'Parallel' - Kathryn Haug and Chloe Tupper
Early in 2013 the artists Kathryn Haug and Chloe Tupper were discussing how good it had been working alongside each other in the same studio space while at Curtin University. Although their art practices are dissimilar in many ways, there are also obvious links, and when working together they found themselves being influenced by each other’s ways of working. They came to a decision that it was worth the one and a half hour drive to get to each other’s work space, and agreed to take it in turns, once a fortnight, to paint together.
‘Once a fortnight’ soon evolved into once or twice a week and a large body of closely related work started to emerge. It became clear that these collaborative paintings should be exhibited together.
On a typical painting day they would spend some time discussing the previous week's work and deciding what to paint. The decision making often took a considerable length of time as they tried to merge their two different ideals for a still life. Kathryn tends to pick clearly structured and simply coloured objects, while Chloe often chooses patterns, detail and ambiguity. This meant finding a middle ground, and trying something different as well as challenging. Choosing the objects to paint also involved choosing the lighting, colours for the backdrop, and the exact positioning of the objects so that each of them had an acceptable view.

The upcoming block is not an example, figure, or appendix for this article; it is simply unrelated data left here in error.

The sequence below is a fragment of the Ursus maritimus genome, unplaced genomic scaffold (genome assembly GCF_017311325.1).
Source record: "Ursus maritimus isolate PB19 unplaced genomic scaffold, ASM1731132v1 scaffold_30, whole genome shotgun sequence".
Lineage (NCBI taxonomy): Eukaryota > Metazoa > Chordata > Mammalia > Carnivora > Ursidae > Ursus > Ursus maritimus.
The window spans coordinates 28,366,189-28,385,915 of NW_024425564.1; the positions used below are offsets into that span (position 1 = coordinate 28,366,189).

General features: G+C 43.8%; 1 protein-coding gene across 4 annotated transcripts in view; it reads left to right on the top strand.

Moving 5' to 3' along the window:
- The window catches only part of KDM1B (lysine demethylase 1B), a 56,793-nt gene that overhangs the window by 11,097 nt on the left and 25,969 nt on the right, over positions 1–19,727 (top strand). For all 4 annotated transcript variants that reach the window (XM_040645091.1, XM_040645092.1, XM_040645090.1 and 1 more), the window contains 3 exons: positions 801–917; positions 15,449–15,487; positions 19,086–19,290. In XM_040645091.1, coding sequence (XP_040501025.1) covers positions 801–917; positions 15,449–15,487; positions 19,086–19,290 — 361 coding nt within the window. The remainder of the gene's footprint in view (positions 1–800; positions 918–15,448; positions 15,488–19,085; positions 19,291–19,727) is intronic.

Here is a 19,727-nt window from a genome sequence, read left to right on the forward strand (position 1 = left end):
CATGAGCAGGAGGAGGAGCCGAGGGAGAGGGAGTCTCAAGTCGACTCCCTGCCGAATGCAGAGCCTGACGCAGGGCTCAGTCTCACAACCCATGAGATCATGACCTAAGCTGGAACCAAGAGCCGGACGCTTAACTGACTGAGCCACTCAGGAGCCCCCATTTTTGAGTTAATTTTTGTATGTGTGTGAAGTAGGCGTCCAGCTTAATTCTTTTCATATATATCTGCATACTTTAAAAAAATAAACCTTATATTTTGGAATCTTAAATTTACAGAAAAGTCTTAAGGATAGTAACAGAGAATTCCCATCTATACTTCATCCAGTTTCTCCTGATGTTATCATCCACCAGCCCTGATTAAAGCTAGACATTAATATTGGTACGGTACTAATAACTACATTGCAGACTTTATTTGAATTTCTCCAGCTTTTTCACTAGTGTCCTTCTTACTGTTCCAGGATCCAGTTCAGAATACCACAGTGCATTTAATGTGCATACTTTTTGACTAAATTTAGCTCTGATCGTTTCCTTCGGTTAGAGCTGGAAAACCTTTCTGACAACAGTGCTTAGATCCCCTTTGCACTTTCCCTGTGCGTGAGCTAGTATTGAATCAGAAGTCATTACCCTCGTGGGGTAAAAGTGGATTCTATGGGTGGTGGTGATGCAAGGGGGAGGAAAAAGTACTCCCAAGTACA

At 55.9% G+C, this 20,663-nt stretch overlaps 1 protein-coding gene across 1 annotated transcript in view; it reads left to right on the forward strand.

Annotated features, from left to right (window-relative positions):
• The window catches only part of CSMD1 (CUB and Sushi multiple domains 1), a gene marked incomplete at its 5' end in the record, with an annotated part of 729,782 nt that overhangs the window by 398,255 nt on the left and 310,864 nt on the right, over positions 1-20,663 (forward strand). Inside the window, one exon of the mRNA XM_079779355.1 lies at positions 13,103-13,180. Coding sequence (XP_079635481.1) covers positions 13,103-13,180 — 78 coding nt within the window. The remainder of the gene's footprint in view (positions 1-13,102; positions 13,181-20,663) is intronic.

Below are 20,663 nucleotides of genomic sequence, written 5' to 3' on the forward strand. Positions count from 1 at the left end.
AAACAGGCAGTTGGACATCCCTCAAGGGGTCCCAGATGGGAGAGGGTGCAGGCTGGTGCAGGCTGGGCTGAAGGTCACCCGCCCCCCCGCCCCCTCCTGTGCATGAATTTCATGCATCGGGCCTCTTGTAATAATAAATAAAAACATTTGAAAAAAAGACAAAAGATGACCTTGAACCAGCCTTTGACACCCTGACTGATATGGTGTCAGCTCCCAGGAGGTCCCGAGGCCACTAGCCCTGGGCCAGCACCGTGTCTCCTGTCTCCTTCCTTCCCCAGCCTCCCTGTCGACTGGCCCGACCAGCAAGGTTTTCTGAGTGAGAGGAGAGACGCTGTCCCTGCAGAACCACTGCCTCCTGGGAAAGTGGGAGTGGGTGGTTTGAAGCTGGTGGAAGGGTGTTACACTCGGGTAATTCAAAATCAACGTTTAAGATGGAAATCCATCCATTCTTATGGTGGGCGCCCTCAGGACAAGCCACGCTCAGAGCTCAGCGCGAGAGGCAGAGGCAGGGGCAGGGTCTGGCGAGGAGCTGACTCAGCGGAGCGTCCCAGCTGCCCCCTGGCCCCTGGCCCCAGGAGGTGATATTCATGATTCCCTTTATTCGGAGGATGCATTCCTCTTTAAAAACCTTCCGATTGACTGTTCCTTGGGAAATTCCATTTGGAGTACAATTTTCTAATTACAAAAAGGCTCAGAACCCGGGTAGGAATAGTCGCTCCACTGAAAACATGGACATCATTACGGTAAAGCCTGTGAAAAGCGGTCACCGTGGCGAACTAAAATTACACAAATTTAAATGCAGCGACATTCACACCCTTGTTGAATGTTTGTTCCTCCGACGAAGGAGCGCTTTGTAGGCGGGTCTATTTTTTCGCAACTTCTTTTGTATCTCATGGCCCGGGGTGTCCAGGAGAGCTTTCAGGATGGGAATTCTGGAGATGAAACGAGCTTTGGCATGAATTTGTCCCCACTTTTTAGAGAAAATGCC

Finally they would begin painting, both always starting by mixing a selection of colours on the palette before anything was applied to the surface. This interest in observing colours is one of the main links between their two practices.
As the paintings progressed they would each run into different challenges and quiz each other for solutions or opinions. Seeing how the other person was approaching their painting of the object, colours, shadows and light often gave them new ideas when returning to their own work.
It was interesting for them to see at the end of the day how alike or dissimilar their paintings were, having painted from the very same piece of fruit, jar, or cloth. It is also interesting to look back on how their paintings have progressed and changed over the course of the year under each other’s’ influence.
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